Unfortunately, the PRIIPs KID provides no information with which to do this. We highlight three main reasons why the PRIIPS KID is not fit for purpose:
- It is unstable
o The SRI measures risk using historic data from a rolling 5-year window, this is too short, and will result in risk scores that are variable depending on when the product is tested
o Use of 97.5% VaR means that products with a chance of loss of about 2.5% can bounce back and forward from being rated as very risky to having little risk.
- It does not reflect the risk
o It’s not clear how the adjustment to the bootstrap results should reflect dividends or yield
o Risk bands are too wide and inconsistent with current UCITS KIID scale
o Using a risk neutral distribution is not an accurate reflection of the risk of structured products
- Results are unusable
o The SRI is a single meaningless dimensionless scale that combines market and credit risk using arbitrary weights
o The scenario analysis is unrealistic, probably misleading and hard to interpret.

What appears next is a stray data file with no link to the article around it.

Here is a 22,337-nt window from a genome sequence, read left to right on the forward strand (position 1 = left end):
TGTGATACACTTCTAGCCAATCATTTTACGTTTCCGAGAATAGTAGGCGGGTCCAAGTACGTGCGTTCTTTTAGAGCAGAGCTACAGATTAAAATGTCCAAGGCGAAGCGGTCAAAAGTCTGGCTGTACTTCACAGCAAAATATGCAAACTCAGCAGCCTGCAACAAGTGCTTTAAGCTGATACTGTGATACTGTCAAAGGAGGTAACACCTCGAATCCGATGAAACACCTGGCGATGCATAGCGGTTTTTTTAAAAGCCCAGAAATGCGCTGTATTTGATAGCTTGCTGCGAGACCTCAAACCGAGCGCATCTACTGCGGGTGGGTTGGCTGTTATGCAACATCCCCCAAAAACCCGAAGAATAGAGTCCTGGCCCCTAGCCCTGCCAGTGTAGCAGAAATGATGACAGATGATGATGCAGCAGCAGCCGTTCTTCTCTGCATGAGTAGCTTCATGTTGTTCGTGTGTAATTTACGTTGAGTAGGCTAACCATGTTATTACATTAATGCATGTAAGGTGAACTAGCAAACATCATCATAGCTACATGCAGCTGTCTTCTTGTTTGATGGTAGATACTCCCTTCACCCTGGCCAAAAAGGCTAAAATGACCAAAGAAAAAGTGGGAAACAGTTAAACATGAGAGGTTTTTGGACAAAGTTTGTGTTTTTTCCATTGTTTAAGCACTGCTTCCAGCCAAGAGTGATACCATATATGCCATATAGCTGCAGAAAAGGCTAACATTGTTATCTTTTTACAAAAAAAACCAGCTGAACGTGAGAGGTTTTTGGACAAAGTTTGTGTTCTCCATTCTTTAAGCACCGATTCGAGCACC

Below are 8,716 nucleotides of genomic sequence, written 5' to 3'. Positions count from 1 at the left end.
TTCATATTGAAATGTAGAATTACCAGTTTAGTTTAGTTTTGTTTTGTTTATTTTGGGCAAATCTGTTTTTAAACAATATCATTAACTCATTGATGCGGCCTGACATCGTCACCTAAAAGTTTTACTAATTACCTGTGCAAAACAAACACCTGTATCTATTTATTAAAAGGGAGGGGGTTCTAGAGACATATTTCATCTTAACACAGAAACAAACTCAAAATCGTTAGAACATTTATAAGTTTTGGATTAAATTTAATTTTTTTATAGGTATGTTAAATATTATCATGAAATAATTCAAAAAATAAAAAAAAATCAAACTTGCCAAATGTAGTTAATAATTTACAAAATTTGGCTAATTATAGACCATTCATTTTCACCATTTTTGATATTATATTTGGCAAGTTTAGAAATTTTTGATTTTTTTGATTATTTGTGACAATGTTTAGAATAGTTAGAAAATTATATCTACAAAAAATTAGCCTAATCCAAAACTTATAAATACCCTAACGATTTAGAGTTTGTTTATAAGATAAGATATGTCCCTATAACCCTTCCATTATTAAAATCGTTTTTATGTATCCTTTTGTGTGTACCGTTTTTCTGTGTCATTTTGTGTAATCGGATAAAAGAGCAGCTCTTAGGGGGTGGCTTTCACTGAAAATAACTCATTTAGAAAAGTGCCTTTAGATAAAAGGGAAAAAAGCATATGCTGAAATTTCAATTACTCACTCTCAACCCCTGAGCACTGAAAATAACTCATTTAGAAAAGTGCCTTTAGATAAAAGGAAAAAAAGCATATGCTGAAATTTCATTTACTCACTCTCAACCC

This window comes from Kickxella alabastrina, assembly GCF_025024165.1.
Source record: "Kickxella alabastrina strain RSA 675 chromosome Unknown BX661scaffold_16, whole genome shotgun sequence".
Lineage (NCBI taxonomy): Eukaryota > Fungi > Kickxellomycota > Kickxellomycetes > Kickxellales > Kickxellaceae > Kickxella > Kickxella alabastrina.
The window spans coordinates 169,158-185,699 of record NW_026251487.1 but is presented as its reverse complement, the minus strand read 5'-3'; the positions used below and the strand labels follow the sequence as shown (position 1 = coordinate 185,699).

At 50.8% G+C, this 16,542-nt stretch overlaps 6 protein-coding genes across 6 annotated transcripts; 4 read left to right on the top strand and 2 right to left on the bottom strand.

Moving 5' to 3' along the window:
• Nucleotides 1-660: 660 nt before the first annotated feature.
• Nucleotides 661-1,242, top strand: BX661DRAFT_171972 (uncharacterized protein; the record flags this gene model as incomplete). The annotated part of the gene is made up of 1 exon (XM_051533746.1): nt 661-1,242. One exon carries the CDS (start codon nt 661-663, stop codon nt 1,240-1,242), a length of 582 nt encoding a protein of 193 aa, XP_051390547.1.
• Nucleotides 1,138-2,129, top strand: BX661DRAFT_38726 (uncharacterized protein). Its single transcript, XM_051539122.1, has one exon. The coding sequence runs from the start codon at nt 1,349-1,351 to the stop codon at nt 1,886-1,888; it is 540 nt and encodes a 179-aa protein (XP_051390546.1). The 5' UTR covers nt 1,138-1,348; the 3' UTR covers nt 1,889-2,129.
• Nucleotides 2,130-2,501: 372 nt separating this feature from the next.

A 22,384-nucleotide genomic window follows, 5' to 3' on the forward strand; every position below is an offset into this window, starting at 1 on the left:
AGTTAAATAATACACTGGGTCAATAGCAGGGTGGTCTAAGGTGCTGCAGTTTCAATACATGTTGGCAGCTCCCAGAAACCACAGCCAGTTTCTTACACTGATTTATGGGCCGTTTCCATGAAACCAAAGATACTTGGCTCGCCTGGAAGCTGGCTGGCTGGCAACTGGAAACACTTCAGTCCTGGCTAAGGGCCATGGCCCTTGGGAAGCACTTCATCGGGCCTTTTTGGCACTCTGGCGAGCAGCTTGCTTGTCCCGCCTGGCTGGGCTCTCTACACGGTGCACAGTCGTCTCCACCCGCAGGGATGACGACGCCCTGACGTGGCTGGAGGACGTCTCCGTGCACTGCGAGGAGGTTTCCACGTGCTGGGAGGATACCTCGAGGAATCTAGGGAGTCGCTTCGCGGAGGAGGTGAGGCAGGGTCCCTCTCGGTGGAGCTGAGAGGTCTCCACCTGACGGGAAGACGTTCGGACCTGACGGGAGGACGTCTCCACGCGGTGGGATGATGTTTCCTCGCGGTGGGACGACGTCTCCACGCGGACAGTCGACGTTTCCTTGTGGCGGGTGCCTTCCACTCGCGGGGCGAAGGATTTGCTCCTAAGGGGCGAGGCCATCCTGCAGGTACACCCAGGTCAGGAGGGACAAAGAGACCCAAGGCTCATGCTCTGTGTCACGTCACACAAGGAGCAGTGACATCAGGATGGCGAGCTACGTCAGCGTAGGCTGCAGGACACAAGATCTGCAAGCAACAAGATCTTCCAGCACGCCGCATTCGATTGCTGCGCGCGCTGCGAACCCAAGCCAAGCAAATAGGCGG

THE RESULTS ARE UNSTABLE
- The RTS proposes that volatility is calculated using VaR rather than conditional-VaR; VaR is generally unstable as it just measures one point on the risk landscape, whereas conditional-VaR measures the extent of a region of risk; for example, some products have a 97.5% VaR that, in response to very small moves in the underlying, oscillates between zero and a significant loss of capital. Conditional-VaR would provide a more realistic continuous risk response; note also the use of conditional-VaR in FRTB bank risk regulations; in addition, the overly extreme 97.5% confidence level is unstable since extremes are rarely encountered - a 90% confidence level would give a more stable risk measure.
- The SRI uses 5y of historical data; a much longer history is needed to capture as many relevant business and banking cycles as possible. It means that results will be very variable. The same product would have a very different risk score in 2010 than if it was tested today. Where data is unavailable a beta-to-a-reasonable-proxy approach can be used, and is in fact allowed under PRIIPs in certain circumstances.